This is the first instalment of our new monthly PSL Essential Update series, highlighting the most important news, articles and judgments to keep you fully informed of all the latest family law developments.
Fresh(ish) from the outcome of the election we wait to
see what the Conservative government has in store and what impact any changes
they may make will have on family law. Initially there was much made about
replacing the Human Rights Act with a new British Bill of Rights however this
has already been delayed – although there are still proposals to introduce
reform. The government has expressed a desire to break the formal link between
British courts and the European Court of Human Rights and ensure judgments of
the ECHR are deemed advisory only.
Court Practice 2015
(the Red Book to its friends) is now out both online
and in print, and the hard copies have been winging their way,
off the press
to their eager recipients. As ever, the latest edition
contains all the essential materials withthe
latest case-law, new and amended legislation, Practice Directions, guidance, annotated
statutes and rules together with commentary and step-by-step procedural guides.
A must for all family law practitioners and endorsed as ‘indispensable’ by the
President of the Family Division Sir James Munby himself.
We hosted our annual Family Law Reception on 24th June at
the Inner Temple in London. It was a lovely sunny evening attended by a host of
distinguished guests and colleagues who contribute to Family Law. Our CEO Will
extremely fortunate to work with such talented writers, contributors and
of whom are here this evening. May I say thank you to you. It is your
professionalism and commitment that is at the heart of Family Law. You may remember that last
year’s Reception followed the implementation of the single Family Court and the
majority of the family justice provisions in the Children and Families Act had
just come into force. This marked an
extraordinary time for all of us here. At Jordan Publishing, we worked
extremely hard to ensure that all necessary changes appeared in our major works
and that we were able to publish soon afterwards in June. We look forward to exploring new projects and
working with you in the year ahead.'
were heard from the 8th to 10th June in the Supreme Court.Both cases
concern alleged non-disclosure in financial proceedings with the applicant
wives arguing the financial orders they agreed were based on information shared
with the court which was later found to be false or incomplete. The cases raise
a point of law of general public importance regarding the impact such
misrepresentation may have on the setting aside of such orders. At present, an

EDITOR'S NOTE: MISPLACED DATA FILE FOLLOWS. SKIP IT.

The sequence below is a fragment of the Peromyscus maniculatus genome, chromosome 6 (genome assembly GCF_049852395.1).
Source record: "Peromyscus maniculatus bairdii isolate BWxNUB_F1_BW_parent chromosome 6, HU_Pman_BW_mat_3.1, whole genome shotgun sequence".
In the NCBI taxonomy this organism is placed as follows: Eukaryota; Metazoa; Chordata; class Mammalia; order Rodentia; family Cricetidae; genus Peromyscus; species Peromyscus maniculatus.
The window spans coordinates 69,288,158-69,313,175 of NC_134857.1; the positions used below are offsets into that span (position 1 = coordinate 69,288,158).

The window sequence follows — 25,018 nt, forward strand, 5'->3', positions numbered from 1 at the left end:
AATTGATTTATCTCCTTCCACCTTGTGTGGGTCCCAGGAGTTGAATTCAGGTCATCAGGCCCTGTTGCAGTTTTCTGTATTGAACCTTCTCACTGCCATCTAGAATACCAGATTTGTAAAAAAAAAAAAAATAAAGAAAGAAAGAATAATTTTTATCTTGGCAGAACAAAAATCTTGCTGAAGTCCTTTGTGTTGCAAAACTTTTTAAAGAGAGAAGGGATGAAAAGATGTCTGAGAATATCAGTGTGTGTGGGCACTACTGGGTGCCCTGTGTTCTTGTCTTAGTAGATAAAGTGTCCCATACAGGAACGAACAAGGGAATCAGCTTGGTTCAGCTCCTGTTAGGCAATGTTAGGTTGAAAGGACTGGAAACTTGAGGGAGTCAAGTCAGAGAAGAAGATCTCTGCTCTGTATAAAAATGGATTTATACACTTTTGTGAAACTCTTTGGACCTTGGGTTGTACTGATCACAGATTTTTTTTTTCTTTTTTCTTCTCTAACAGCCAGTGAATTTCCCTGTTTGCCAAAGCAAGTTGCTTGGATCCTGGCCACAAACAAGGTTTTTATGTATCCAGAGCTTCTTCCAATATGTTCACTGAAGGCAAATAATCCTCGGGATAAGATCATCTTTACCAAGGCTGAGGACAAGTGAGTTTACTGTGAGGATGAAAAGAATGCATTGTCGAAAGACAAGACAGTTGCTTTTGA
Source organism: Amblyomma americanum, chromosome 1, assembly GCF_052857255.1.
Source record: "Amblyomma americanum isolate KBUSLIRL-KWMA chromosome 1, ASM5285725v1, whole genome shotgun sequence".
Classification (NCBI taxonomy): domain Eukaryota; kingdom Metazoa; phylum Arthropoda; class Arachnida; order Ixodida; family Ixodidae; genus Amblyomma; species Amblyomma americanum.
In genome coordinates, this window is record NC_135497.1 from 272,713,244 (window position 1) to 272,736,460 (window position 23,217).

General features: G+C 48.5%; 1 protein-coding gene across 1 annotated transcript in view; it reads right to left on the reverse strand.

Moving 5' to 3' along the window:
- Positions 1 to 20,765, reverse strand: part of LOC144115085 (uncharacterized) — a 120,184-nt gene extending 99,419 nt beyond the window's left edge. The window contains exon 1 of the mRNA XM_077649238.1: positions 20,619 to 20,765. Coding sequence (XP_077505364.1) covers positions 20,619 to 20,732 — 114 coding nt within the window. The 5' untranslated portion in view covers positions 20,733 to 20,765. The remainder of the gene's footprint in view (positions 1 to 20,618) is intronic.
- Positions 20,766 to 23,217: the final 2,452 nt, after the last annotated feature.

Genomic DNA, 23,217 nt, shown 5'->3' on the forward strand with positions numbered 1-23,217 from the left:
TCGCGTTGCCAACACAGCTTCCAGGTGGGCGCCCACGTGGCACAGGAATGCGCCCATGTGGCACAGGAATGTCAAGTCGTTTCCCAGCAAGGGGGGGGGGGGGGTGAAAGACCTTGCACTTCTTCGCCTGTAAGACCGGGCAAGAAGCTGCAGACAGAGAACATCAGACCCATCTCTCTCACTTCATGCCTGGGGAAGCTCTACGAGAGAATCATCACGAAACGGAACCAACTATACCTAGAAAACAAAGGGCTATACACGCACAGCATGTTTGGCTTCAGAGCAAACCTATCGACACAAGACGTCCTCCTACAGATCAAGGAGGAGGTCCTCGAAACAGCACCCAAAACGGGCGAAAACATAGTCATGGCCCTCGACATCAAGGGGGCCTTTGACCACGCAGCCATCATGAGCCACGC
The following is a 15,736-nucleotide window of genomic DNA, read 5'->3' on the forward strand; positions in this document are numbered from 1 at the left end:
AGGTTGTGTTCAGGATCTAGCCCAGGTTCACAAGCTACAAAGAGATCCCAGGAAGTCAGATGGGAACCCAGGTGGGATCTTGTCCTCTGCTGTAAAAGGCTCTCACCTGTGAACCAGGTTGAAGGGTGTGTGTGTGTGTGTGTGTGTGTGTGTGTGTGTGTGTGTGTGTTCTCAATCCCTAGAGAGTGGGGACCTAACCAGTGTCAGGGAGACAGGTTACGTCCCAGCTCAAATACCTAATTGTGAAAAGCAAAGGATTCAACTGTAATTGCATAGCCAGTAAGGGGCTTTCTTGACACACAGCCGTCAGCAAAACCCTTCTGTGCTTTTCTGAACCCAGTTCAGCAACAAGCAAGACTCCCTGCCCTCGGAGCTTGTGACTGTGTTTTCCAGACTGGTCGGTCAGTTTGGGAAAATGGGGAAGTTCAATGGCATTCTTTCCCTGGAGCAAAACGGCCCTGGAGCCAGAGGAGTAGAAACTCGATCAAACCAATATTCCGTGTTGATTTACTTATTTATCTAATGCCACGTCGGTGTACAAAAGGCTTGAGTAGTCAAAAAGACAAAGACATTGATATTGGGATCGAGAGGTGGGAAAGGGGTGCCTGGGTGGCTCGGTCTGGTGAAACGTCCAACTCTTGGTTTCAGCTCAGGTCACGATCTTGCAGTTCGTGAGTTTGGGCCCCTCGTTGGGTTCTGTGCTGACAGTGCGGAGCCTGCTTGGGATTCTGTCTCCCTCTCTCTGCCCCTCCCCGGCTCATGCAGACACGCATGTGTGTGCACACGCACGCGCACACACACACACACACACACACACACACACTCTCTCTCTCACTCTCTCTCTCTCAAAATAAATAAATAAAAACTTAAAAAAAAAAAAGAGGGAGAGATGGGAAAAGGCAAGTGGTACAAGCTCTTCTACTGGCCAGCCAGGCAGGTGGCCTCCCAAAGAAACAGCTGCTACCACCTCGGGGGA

order won’t be set aside even when there has been material non-disclosure (and even
if that non-disclosure was deliberate and dishonest) if the court would ultimately
not have made a substantially different order had proper disclosure been given.
It is hoped that the Supreme Court will offer clear
guidance for any future such cases, particularly for the many that would not
have the funds or opportunity to take the matter through the stages of appeal
in this way.
From the 1-7 June it was Volunteers’ Week with the nation
taking time to celebrate the important contribution made by its volunteering
community. Coincidentally this is when I started volunteering at the Personal Support Unit
has thus far been a great experience with a lovely bunch of dedicated people
doing what they can to support the wealth of Litigants in Person. It is truly eye
watering to see first-hand how many people need help with legal representation
but have no access to it.
No I’m not talking about cosmetic enhancements, I mean of
course the Law Society Guidance about Litigants
which was handed down this month in recognition of the huge
impact LiPs are having on practitioners and family proceedings in general. The
guidelines have been developed by the Bar Council, Chartered Institute of Legal
Executives (CILEx) and the Law Society in response to the rising numbers of
people representing themselves in court due to the cuts to legal aid. The
guidelines discuss how far practitioners should go in explaining and helping
LiPs without finding themselves in conflict with duties to their own client. The
emphasis is on clear communication, avoiding technical legal jargon and
signposting LiPs to a range of sources of advice
In other news, see below for a list of ‘at a glance’
headlines of important items and articles you might have missed: Follow Amy Sanders on Twitter @Amy_Sanders1